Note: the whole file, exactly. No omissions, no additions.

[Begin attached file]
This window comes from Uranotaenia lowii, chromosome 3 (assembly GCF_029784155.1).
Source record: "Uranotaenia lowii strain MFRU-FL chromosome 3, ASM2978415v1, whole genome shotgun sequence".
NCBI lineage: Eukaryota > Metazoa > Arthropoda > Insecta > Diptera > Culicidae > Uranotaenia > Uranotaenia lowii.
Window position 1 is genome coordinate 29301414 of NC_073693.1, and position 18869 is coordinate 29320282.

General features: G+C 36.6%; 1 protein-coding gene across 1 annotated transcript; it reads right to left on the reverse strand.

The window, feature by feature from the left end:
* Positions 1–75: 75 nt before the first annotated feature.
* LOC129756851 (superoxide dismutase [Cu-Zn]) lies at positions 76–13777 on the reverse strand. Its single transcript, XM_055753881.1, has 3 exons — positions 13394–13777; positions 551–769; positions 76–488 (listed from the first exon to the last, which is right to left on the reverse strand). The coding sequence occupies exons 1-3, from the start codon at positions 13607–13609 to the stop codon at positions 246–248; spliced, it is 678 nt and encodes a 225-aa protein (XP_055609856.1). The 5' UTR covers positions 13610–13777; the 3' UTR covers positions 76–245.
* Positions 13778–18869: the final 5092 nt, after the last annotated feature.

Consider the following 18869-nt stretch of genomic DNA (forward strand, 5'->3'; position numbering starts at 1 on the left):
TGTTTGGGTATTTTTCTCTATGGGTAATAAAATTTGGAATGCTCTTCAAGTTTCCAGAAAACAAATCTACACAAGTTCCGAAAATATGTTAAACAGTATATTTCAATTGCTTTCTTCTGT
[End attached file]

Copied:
This window comes from Uranotaenia lowii, chromosome 3 (assembly GCF_029784155.1).
Source record: "Uranotaenia lowii strain MFRU-FL chromosome 3, ASM2978415v1, whole genome shotgun sequence".
NCBI lineage: Eukaryota > Metazoa > Arthropoda > Insecta > Diptera > Culicidae > Uranotaenia > Uranotaenia lowii.
Window position 1 is genome coordinate 29301414 of NC_073693.1, and position 18869 is coordinate 29320282.

General features: G+C 36.6%; 1 protein-coding gene across 1 annotated transcript; it reads right to left on the reverse strand.

The window, feature by feature from the left end:
* Positions 1–75: 75 nt before the first annotated feature.
* LOC129756851 (superoxide dismutase [Cu-Zn]) lies at positions 76–13777 on the reverse strand. Its single transcript, XM_055753881.1, has 3 exons — positions 13394–13777; positions 551–769; positions 76–488 (listed from the first exon to the last, which is right to left on the reverse strand). The coding sequence occupies exons 1-3, from the start codon at positions 13607–13609 to the stop codon at positions 246–248; spliced, it is 678 nt and encodes a 225-aa protein (XP_055609856.1). The 5' UTR covers positions 13610–13777; the 3' UTR covers positions 76–245.
* Positions 13778–18869: the final 5092 nt, after the last annotated feature.

Consider the following 18869-nt stretch of genomic DNA (forward strand, 5'->3'; position numbering starts at 1 on the left):
TGTTTGGGTATTTTTCTCTATGGGTAATAAAATTTGGAATGCTCTTCAAGTTTCCAGAAAACAAATCTACACAAGTTCCGAAAATATGTTAAACAGTATATTTCAATTGCTTTCTTCTGT